2021 has seen most economies rebound after the COVID-19 slump but global poverty has grown. Yet many of the world’s poor remain trapped between the absence of affordable and accessible credit and the new fintech miracle. Traditional microfinance providers have been hard-hit but are recovering slowly.
Some 400 million people in the Muslim world remain unbanked, ie they lack access to formal financial services and cannot get a bank loan, make savings deposits or obtain insurance. For nearly three decades, microfinance has been the answer to their prayers but especially with conventional providers making up 99% of the global volume, it has caused significant over-indebtedness. Islamic microfinance, while growing, remains a limited option but a big push for economic recovery and empowerment through, for example, the IsDB could make a massive difference.
Review of 2021
Prior to the COVID-19 crisis, the Shariah compliant microfinance sector was less than 1% of the total microfinance industry of an estimated 140 million clients globally with a credit portfolio of over US$100 billion.
There are some 3,500 Islamic microfinance providers but the sector is still dominated by a few big players such as Akhuwat in Pakistan, Amanah Ikhtiar Malaysia in Malaysia, Islami Bank in Bangladesh or BMT Tamzis in Indonesia.
The microfinance industry was severely affected by the economic crisis that COVID-19 caused as their clients — mainly microentrepreneurs — have been unable to repay their debts while regulators imposed repayment moratoria.
The resultant liquidity meant that microfinance — often the lubricant of MSME-driven growth — was subdued.
Much of the IsDB’s US$2.3 billion rescue package was injected into healthcare in the financial services, but Islamic commercial banks and not microfinance institutions were absorbing the lion’s share.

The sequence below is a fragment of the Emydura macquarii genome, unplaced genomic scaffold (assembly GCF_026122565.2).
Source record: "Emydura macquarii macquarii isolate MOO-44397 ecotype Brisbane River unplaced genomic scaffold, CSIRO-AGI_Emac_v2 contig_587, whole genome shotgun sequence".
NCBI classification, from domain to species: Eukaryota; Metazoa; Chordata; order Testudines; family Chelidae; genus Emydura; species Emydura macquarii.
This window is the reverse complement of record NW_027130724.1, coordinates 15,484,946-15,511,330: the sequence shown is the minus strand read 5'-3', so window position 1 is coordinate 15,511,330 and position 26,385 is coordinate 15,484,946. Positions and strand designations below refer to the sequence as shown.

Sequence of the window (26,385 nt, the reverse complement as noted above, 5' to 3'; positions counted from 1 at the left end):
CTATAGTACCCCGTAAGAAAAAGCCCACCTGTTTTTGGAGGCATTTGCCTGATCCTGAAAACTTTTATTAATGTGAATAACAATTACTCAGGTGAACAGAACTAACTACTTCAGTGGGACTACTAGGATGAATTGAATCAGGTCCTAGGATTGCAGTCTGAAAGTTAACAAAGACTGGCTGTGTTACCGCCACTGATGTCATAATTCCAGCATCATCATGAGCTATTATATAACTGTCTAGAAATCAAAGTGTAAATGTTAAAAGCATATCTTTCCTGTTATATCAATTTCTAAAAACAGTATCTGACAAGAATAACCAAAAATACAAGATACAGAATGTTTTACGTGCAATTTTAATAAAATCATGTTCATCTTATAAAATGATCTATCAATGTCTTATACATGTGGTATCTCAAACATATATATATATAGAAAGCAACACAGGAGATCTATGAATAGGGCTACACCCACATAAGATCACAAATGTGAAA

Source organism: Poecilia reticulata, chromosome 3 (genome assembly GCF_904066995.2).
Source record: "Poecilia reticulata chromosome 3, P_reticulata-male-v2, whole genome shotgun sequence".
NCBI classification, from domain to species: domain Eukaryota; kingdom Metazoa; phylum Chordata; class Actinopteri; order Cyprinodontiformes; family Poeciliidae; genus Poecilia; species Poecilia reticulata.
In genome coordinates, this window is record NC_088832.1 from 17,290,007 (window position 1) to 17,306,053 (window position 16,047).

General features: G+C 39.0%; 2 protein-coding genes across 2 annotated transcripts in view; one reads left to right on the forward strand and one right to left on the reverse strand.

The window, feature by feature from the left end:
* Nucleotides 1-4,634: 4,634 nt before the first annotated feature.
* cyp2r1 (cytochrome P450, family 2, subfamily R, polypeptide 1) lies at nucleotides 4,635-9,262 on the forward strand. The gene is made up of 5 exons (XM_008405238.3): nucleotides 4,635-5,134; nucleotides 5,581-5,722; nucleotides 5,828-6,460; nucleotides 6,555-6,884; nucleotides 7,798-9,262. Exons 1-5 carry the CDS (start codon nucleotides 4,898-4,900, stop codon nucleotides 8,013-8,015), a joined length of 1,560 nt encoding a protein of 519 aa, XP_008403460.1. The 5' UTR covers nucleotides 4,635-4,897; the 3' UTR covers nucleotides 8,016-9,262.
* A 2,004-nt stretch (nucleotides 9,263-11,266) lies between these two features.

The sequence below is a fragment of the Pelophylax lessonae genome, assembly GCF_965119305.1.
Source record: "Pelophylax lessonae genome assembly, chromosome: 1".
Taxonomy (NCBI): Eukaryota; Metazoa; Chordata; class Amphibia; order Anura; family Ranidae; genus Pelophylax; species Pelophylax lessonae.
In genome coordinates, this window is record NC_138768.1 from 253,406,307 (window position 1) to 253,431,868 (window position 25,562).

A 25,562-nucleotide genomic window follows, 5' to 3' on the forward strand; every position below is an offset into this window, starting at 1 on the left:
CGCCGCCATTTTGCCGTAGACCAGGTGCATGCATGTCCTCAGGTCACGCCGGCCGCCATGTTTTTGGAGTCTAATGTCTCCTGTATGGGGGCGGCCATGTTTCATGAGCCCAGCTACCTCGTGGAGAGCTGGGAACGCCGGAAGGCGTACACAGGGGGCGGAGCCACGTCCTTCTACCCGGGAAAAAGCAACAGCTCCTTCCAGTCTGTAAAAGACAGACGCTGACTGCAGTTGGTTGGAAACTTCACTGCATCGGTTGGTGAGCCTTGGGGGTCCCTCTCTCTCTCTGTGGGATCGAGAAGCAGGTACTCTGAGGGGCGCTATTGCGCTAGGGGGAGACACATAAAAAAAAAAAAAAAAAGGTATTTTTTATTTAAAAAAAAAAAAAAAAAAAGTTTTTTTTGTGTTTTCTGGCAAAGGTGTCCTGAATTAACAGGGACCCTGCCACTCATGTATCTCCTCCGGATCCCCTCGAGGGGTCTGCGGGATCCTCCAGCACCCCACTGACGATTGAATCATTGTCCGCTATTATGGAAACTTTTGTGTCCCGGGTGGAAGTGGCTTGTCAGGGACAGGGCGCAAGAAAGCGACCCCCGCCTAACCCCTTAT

However, it is not just the pandemic; sometimes political turmoil also can have a significant impact as the overthrowing of the Afghan government by the Taliban demonstrated. Once the dust has settled, we may see the banking and microfinance sector of the war-torn country transformed to be Shariah compliant, albeit at gunpoint. However, given the very low financial inclusion rates in the country, having Islamic products widely available should be welcomed.
Therefore, an Islamic microfinance-specific rescue package would a very welcome development, especially as microfinance is a very transaction-and-client-interaction-heavy business. The very nature of doing business in economies that have experienced structural change through COVID-19 is likely to go digital.
A major concern remains the lack of product standardization especially for Qard Hasan, on which the Islamic microfinance industry relies heavily and which is likely to be the product of choice in these challenging times.
The current AAOIFI product standard was drawn up with commercial banks in mind which have a suite of revenue-generating financial services. But for microfinance institutions which serve poor and vulnerable customers, perhaps solely through Qard Hasan, full cost-recovery opens up Shariah non-compliance risks under the current AAOFI interpretation. This is an urgent concern that the standard-setting body will have to address to support the adaptation and growth of the industry.
After a tough global pandemic, economic recovery at the bottom of the pyramid needs Islamic microfinance. In Muslim countries, the IsDB is well placed to lead not only through financing but also technical assistance and policy advice to push grassroots financial inclusion. Parallels from the conventional sector show that it can be a successful poverty reduction tool but more market development has to take place before it will be sustainable.